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Example 1️⃣. Buc-ees started niche, only opening their stores in Texas. The general theme of outlandish size, options, and over the top experience fit right in with Texas’ ethos that “Everything is Bigger in Texas.”

If Buc-ees tried to get their start opening up a 70,000 square foot store in Connecticut, how do you think that would have fared? Not so well. The stores align with the people and culture in Texas, which was win number one.

On top of that, Buc-ees doesn’t allow any truckers at their stores. No semi-trucks parked in the parking lot and no pumps for them to fill up. You’re telling me Buc-ees is saying no to capitalizing on the half a trillion dollar trucker industry? YUP.

They’re only targeting passenger cars. I never thought I’d say you could create a sense of exclusivity at a gas station, but here we are, Buc-ees is doing just that.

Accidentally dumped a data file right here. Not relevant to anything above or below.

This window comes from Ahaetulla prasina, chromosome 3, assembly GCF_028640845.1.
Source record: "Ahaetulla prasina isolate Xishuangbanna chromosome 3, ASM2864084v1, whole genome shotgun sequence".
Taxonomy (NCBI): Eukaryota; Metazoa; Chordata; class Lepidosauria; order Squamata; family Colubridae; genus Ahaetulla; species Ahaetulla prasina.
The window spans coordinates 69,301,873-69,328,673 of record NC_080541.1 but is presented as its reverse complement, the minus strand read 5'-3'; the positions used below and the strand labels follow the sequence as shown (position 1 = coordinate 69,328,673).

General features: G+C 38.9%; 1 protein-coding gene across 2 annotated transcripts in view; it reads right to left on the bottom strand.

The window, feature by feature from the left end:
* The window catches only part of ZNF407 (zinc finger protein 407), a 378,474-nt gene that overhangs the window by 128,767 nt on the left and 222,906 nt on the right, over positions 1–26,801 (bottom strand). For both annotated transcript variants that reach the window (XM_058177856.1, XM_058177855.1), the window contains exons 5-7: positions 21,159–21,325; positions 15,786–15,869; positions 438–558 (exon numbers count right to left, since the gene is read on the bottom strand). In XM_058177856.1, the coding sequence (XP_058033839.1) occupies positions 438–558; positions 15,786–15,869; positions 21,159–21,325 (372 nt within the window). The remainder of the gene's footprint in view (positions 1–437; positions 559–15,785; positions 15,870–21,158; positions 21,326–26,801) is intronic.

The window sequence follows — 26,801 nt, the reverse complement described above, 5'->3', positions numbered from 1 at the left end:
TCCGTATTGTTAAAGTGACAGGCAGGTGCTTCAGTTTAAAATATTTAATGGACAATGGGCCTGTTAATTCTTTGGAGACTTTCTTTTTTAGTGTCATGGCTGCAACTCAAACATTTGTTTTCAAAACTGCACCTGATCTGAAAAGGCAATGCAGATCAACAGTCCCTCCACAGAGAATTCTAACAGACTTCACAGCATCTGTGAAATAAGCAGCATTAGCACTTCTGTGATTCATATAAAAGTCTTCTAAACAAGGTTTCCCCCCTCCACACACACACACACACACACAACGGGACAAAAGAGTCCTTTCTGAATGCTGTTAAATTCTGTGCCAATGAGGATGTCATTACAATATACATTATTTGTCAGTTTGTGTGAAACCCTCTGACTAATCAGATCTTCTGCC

Example 2️⃣. Buc-ees has turned their bathrooms into a selling point. According to Cintas, Buc-ees location in New Braunfels, Texas won “Best Bathroom in America.”

While their competitors are focused on being the first store off the exit with the cheapest gas prices, Buc-ees is focused on designing solid dividers between their urinals and a handwashing station from heaven.

Buc-ees identified a key pain point of the market, dirty bathrooms, and went and solved it. They realized that competing on gas prices was a race to the bottom, it wasn’t a true way to build brand affinity. Everyone can offer cheaper gas prices, but not everyone can say that there is an employee working around the clock keeping the bathrooms spotless.

This is Buc-ee’s using 7/11, Shell, and Exxon’s size against them to perfect the little things and turn them into Marketing levers.

Example 3️⃣. In front of every Buc-ees location there is a sign showcasing all of the positions they hire for with their ranges of pay. With pay transparency becoming a growing topic, Buc-ees being incredibly transparent with their pay structures is a win for attracting top talent.